Vitamin D – Why we need it and when to take it? – Barefoot Nutrition

Vitamin D – Why we need it and when to take it?

Vitamin D is where sunshine meets well-being, however, unfortunately modern life dictates a limited exposure to sunlight.  Most of us have to work indoors, wear clothes and wear sunscreen to avoid skin cancer - which all add up to a vitamin D deficiency epidemic!

Vitamin D plays a pivotal role in your health and is essential for various bodily functions, including the absorption of calcium and phosphorus, maintaining bone health, and supporting the immune system.

The body can produce vitamin D when the skin is exposed to sunlight, however the ability to synthesise vitamin D depends on various factors such as geographical location, skin pigmentation, time of day, and season!

Yes, vitamin D is also found in a small number of foods and sources include oily fish such as salmon and mackerel, red meat, liver, egg yolks and fortified foods such as fat spreads and breakfast cereals. However, whilst vitamin D-rich foods contribute to daily intake, it is difficult to for us to get enough from food alone, and so it is important to look to supplements to ensure consistent and adequate levels. 

The above is why we at Barefoot Nutrition chose vitamin D as our first product - we feel it’s the most important to supplement, for everyone.


The official guidelines state that children from the age of 1 and adults need 400iu (10mg) per day through the winter months (October – April).  However, it’s been suggested that the adult body uses 3000-5000iu of vitamin D per day (Heaney et al 2003) and that current dose recommendations are way too low.

A dose of 4000iu a day through the months of September to May (in the UK) should be enough to maintain your blood levels at around 100nmol/l (Moyad, 2009).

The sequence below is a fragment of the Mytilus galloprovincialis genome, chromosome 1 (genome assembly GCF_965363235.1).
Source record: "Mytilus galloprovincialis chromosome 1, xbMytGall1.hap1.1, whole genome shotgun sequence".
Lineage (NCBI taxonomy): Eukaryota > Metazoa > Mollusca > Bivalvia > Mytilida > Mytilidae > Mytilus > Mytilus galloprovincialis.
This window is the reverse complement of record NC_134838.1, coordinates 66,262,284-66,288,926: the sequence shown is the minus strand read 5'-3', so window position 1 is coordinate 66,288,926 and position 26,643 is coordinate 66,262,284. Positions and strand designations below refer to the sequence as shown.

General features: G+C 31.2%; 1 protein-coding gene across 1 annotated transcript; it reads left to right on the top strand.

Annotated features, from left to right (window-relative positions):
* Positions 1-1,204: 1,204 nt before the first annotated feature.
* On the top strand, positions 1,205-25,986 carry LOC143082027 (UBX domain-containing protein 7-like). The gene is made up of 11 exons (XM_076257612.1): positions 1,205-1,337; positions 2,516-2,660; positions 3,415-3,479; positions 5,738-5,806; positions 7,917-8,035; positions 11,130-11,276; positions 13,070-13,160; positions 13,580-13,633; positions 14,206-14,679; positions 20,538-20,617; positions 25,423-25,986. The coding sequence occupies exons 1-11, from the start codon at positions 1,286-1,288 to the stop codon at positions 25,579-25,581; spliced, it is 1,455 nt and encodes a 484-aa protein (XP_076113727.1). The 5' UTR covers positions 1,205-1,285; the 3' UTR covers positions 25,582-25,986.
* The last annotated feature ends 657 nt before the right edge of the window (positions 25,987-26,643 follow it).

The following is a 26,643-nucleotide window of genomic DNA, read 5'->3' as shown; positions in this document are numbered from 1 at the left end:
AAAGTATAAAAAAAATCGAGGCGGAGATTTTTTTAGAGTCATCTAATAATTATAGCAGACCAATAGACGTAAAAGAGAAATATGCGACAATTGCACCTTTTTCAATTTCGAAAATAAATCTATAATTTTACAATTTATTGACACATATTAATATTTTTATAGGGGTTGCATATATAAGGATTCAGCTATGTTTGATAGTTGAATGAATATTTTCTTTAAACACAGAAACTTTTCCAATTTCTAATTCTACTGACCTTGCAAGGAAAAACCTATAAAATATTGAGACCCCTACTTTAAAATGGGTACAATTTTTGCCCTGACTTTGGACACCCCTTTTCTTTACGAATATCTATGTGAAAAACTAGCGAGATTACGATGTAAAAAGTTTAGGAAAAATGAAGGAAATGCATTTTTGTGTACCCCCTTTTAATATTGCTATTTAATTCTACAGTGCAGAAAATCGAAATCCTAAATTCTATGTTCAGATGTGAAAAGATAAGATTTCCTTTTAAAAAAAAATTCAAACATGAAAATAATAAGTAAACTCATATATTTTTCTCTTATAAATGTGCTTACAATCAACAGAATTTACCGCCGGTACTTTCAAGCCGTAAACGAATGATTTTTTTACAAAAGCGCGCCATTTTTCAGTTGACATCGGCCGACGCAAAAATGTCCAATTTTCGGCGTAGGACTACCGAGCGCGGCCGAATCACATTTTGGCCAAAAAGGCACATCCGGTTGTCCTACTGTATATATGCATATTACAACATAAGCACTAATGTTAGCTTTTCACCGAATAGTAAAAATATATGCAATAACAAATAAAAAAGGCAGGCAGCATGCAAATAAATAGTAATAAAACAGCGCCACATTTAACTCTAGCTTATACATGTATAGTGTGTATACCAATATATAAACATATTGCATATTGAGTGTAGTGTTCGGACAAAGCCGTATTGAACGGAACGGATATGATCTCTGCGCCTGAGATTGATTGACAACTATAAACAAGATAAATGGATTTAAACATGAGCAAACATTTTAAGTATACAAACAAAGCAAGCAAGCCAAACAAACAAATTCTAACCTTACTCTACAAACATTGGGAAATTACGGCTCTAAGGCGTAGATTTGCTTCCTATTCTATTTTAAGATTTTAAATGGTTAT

If you don’t regularly go out in the sun in the summer, and if you cover up in the sun or have dark skin then year-round supplementation is recommended (Scientific Advisory Committee on Nutrition, 2016) alongside all children aged 1-4 and all babies (unless they’re having more than 500ml of infant formula a day).

At Barefoot Nutrition we try to look at our hunter-gatherer ancestry for the baseline for our recommendations.

Looking at vitamin D from an ancestral perspective, hunter-gatherers from the stone age were likely to have been outside a lot and so getting a good dose of daily vitamin D. Considering our DNA has hardly changed since then, one could assume we need similar amounts to fulfil our health requirements. Comparing modern day hunter-gatherers in sunny countries, these guys had an average blood level of 115 nmol/l of vitamin D. (Luxwolda et al 2012). Now compare that to government guidelines of 25nmol/l. (SACN 2016).

25nmol/l will stop you getting rickets, but what about the hundreds of chemical processes that vitamin D is needed to keep you healthy?

Are you aiming to prevent disease or promote health? Being health promoters, we know that 4000iu will let you achieve around 100nmol/l in your blood (Moyad M, 2009) which is a decent level without any risk of toxicity. In fact, it is important to note that no one has ever shown any signs of vitamin D toxicity of any dose under 10,000iu a day (EFSA, 2012).

Visit our ‘Products’ page for more information on our Vitamin D3 Complete supplement!

EFSA (2012). EFSA panel on dietetic products, nutrition and allergies (NDA) Scientific Opinion on the Tolerable Upper Intake Level of Vitamin D. EFSA Journal;2012; 10 (7): 2813.

Heaney, R P, 2003. Human serum 25-hydroxycholecalciferol response to extended oral dosing with cholecalciferol. The American Journal of Clinical Nutrition, 77 (1), 204-210

Moyad, M A, 2009. Vitamin D: A Rapid Review. Dermatology Nursing. (1), 21 Scientific Advisory Committee on Nutrition, 2016. Vitamin D and Health.

Luxwolda et al 2012. Vitamin D Status indicators in indigenous population in East Africa 2012

The Scientific Advisory Committee on Nutrition (SACN) recommendations on vitamin D. 2016


Leave a comment

Please note, comments must be approved before they are published